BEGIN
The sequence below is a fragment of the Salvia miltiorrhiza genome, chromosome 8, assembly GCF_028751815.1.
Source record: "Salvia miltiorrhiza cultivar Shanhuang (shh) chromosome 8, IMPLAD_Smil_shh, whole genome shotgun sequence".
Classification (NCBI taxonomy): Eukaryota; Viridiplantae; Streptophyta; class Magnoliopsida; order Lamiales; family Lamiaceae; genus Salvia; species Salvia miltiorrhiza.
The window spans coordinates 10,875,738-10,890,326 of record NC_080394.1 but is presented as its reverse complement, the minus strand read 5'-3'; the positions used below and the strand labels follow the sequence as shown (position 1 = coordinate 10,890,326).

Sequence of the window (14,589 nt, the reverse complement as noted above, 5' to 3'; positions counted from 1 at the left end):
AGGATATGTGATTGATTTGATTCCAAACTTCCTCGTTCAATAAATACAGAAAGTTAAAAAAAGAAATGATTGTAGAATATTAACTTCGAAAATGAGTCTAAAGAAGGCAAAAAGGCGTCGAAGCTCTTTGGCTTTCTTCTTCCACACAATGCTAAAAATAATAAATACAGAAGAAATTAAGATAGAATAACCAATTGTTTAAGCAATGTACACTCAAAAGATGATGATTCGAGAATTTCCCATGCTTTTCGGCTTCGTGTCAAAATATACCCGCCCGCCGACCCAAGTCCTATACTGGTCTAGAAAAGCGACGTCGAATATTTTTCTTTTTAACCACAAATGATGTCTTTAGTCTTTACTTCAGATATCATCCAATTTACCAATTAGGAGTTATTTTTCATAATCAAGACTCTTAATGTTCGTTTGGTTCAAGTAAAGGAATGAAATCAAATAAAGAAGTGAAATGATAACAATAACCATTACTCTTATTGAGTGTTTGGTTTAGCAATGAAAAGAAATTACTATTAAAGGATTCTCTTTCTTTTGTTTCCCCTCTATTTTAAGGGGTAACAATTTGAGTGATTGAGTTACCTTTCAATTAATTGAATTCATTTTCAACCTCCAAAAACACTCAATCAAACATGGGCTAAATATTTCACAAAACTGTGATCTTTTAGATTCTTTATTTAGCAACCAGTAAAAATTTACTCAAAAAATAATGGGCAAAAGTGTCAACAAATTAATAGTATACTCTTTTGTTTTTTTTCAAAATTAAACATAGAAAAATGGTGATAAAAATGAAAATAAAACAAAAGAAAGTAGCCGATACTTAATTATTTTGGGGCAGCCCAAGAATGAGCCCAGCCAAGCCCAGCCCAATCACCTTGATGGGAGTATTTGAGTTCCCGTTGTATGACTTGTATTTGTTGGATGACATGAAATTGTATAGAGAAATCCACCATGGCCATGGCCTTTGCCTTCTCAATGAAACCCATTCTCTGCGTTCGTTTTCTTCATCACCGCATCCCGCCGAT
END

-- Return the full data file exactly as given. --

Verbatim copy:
The sequence below is a fragment of the Salvia miltiorrhiza genome, chromosome 8, assembly GCF_028751815.1.
Source record: "Salvia miltiorrhiza cultivar Shanhuang (shh) chromosome 8, IMPLAD_Smil_shh, whole genome shotgun sequence".
Classification (NCBI taxonomy): Eukaryota; Viridiplantae; Streptophyta; class Magnoliopsida; order Lamiales; family Lamiaceae; genus Salvia; species Salvia miltiorrhiza.
The window spans coordinates 10,875,738-10,890,326 of record NC_080394.1 but is presented as its reverse complement, the minus strand read 5'-3'; the positions used below and the strand labels follow the sequence as shown (position 1 = coordinate 10,890,326).

Sequence of the window (14,589 nt, the reverse complement as noted above, 5' to 3'; positions counted from 1 at the left end):
AGGATATGTGATTGATTTGATTCCAAACTTCCTCGTTCAATAAATACAGAAAGTTAAAAAAAGAAATGATTGTAGAATATTAACTTCGAAAATGAGTCTAAAGAAGGCAAAAAGGCGTCGAAGCTCTTTGGCTTTCTTCTTCCACACAATGCTAAAAATAATAAATACAGAAGAAATTAAGATAGAATAACCAATTGTTTAAGCAATGTACACTCAAAAGATGATGATTCGAGAATTTCCCATGCTTTTCGGCTTCGTGTCAAAATATACCCGCCCGCCGACCCAAGTCCTATACTGGTCTAGAAAAGCGACGTCGAATATTTTTCTTTTTAACCACAAATGATGTCTTTAGTCTTTACTTCAGATATCATCCAATTTACCAATTAGGAGTTATTTTTCATAATCAAGACTCTTAATGTTCGTTTGGTTCAAGTAAAGGAATGAAATCAAATAAAGAAGTGAAATGATAACAATAACCATTACTCTTATTGAGTGTTTGGTTTAGCAATGAAAAGAAATTACTATTAAAGGATTCTCTTTCTTTTGTTTCCCCTCTATTTTAAGGGGTAACAATTTGAGTGATTGAGTTACCTTTCAATTAATTGAATTCATTTTCAACCTCCAAAAACACTCAATCAAACATGGGCTAAATATTTCACAAAACTGTGATCTTTTAGATTCTTTATTTAGCAACCAGTAAAAATTTACTCAAAAAATAATGGGCAAAAGTGTCAACAAATTAATAGTATACTCTTTTGTTTTTTTTCAAAATTAAACATAGAAAAATGGTGATAAAAATGAAAATAAAACAAAAGAAAGTAGCCGATACTTAATTATTTTGGGGCAGCCCAAGAATGAGCCCAGCCAAGCCCAGCCCAATCACCTTGATGGGAGTATTTGAGTTCCCGTTGTATGACTTGTATTTGTTGGATGACATGAAATTGTATAGAGAAATCCACCATGGCCATGGCCTTTGCCTTCTCAATGAAACCCATTCTCTGCGTTCGTTTTCTTCATCACCGCATCCCGCCGAT